7 of the Finest Historic Houses to Visit in the UK20th May 2013
Everyone knows of Britain’s long, varied and at times, downright ugly history and it is fascinating both to those of us who live here but particularly to visitors from abroad. So much of our country’s history is preserved. We don’t boast ancient ruins, but we do have thousands of historic stately homes, proud castles and country houses whereby the Kings and Queens and Earls and Dukes of the past have walked. So whether you live in the UK and just want to enjoy a day trip or are on holiday from another country, here are some of the finest historic houses to visit in the UK.
Chatsworth House, Derbyshire
One of the UK’s finest examples of stately homes is Chatsworth House, nestled in the heart of the Peak District National Park in the county of Derbyshire. The Duke and Duchess of Devonshire currently reside in the house, the latest in the set of 16 generations of the Cavendish family to have done so! Boasting one of the most important art collections in Europe, and with over 30 grand rooms open to the public, including the likes of the Painted Hall and so much more, Chatsworth House is a fascinating building to visit, with inspiring architecture and impressive antiques. The beautiful and extensive gardens will certainly compliment your visit here.
Hampton Court Palace, London
Hampton Court Palace, a royal palace in Greater London, may not have been inhabited by the Royal Family since the 18th century but it was the home of the infamous Henry VIII King of England in the 16th century! Inside, the extensive palace is brimming with royal artefacts and impressive pieces of art with a double height chapel, bed chambers and kitchens. Outside there are several gardens to explore, not to mention the huge maze to attempt. Catherine Howard and Jane Seymour, two of Henry’s wives, are said to haunt parts of the palace. Embark on a guided tour with staff dressed in traditional costume and truly step back in time with a visit here.
Erddig House, Wrexham
Owned by the National Trust, the 18th century Erdigg House is found in Wrexham in Wales. Set among 485 hectares of land with an attractive walled garden, Erddig House is a romantic country house and is perfect to visit on a sunny day. It has frequently won awards and polls as one of the finest historic houses in Britain! Discover both the stately rooms upstairs as well as the rooms below on a tour of the house before enjoying a leisurely afternoon in the grounds.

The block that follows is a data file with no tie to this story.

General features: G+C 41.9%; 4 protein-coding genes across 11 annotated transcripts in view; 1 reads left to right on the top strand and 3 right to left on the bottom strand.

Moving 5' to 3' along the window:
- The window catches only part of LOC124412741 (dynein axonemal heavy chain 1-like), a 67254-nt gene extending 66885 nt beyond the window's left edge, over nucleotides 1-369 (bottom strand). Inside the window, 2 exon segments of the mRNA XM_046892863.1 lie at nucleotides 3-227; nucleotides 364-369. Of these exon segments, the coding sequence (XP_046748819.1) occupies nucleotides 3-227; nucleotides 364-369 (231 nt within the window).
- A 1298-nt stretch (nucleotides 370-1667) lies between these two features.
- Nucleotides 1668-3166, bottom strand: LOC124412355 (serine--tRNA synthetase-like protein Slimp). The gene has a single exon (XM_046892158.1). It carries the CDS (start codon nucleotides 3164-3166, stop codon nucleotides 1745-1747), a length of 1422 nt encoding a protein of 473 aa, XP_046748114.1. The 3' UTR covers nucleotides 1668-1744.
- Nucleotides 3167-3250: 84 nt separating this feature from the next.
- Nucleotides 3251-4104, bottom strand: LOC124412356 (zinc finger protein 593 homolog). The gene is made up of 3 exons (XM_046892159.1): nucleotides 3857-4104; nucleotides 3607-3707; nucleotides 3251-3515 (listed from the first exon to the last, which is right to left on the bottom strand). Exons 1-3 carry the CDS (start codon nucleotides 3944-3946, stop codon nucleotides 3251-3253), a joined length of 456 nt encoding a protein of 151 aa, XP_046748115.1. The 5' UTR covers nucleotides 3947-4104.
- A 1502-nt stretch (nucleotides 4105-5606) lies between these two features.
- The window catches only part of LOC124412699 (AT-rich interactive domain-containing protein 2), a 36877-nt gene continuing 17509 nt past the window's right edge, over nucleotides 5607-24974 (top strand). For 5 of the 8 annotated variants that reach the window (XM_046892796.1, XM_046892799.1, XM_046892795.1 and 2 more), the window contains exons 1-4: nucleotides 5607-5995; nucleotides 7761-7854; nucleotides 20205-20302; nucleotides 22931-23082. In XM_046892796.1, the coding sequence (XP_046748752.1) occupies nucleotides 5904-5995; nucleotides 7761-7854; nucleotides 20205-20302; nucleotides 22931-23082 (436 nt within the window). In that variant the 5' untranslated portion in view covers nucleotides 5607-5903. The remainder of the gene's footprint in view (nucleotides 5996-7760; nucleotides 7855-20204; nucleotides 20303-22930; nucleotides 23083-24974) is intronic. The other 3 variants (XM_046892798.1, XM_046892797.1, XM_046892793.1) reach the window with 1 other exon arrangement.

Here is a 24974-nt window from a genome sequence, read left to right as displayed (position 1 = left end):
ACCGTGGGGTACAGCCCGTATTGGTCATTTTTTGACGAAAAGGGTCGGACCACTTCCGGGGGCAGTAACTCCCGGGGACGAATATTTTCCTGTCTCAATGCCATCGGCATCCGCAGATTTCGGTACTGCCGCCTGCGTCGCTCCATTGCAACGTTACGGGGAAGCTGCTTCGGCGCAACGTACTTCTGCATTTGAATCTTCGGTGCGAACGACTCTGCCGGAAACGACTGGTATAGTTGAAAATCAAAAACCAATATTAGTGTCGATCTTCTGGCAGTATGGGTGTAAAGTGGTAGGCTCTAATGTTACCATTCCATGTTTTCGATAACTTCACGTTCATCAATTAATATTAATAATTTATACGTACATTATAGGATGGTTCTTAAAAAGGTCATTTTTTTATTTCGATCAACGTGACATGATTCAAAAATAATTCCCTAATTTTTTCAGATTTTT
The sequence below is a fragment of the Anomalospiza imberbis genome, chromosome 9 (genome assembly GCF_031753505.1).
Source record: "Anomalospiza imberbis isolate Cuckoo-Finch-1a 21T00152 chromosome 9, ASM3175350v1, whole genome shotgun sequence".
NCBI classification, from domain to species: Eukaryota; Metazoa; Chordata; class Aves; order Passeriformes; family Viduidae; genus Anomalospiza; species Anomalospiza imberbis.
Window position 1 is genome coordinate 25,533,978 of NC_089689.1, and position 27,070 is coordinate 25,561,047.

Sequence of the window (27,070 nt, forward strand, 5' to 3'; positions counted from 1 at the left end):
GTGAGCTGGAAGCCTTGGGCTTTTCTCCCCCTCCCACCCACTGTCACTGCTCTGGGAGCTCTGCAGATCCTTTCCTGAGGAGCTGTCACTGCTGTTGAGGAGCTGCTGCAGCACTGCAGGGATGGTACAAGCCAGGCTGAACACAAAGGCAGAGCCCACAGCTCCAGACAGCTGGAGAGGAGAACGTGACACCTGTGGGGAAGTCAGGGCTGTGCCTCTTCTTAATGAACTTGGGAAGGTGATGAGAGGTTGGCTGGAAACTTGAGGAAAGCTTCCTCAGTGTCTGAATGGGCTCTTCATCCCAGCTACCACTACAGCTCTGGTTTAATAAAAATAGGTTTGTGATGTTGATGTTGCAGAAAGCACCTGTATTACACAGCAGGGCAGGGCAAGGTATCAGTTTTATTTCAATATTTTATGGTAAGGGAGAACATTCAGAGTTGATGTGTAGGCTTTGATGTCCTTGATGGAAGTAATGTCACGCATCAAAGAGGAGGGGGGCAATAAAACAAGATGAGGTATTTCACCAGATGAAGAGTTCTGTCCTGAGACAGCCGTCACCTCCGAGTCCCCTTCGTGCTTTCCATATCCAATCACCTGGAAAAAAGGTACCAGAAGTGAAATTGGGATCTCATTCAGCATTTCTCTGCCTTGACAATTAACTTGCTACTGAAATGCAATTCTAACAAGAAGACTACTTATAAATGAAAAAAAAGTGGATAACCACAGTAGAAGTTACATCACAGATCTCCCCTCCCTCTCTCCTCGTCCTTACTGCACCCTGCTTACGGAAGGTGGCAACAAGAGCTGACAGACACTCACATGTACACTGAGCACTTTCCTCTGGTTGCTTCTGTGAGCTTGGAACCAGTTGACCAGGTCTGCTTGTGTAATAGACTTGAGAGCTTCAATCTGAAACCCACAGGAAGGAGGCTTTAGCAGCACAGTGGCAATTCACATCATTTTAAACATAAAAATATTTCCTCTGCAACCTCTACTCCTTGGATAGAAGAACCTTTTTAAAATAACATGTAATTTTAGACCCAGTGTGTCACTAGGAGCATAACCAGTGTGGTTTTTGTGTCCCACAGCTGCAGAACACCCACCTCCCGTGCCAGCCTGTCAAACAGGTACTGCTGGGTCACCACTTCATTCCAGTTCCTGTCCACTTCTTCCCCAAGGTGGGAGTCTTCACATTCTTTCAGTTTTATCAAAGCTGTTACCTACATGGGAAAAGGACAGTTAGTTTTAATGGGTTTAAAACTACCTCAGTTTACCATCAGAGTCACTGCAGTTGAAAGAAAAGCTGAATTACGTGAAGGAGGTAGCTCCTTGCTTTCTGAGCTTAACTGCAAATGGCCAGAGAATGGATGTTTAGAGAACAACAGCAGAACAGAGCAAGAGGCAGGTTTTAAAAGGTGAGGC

Warwick Castle, Warwick
From heroic battles to ancient myths, medieval Warwick Castle boasts more than 1,000 years of history. The original castle was constructed from wood by William the Conqueror in 1068; however it was later rebuilt in stone during the 12th century and refortified in later years. Not only is the castle set in a beautiful location, it makes for an enthralling visit for all ages with the castle dungeons, ramparts and towers proving popular with younger visitors. Others will appreciate the Chapel, Great Halls and State Rooms. Seasonal activities such as the jousting area and birds of prey help bring the rich history of this fascinating building to life. The town of Stratford upon Avon is also located nearby and it is here that you can visit William Shakespeare’s birthplace.
Audley End House & Gardens, Saffron Walden
Dating to the 17th century, Audley End House is a top choice for anyone wishing to explore a grand and historic home. It was once in fact regarded as one if the finest Jacobean mansions in the country with the characteristics of a palace, yet it was built simply to entertain. Travel here and explore the Victorian serving wing with a dairy, kitchen and laundries as well as the stables and of course the exceptional interior rooms. Frequented by many Lords and Ladies and Barons and Earls, the history of Audley End is as impressive as the architecture and furnishings found within and makes for an enjoyable day out in East Anglia.
Leeds Castle, Kent
Set on two islands in the midst of a lake formed by the River Len in Kent, Leeds Castle is a joy to explore. With 900 years of history, the castle was used extensively by Royals in the past, including King Edward I and King Henry VIII’s wife, Catherine of Aragon. Whilst the initial site has hosted a castle since 1119, the current buildings date primarily from the 19th century in Tudor style. The building itself is quite small but the Banqueting Hall and medieval Queens Rooms are wonderful to explore. Described as the ‘Loveliest castle in the world’, it makes a great and interesting attraction for an afternoon visit or indeed as an excursion from London.
Edinburgh Castle, Edinburgh
Edinburgh is without doubt the most visited city in Scotland and no visit would be complete without exploring Edinburgh Castle; it has been part of the skyline since the 12th century. The prison cells, said to be extremely haunted, are one of the most fascinating parts of your journey through the castle, although the entire building from the Great Hall to the Stone of Destiny will definitely pique your interest.
With many thousands of fascinating buildings to visit across the UK, no trip here will be complete without learning about just some of the extensive history we have experienced. These buildings are just an example so get out there and explore!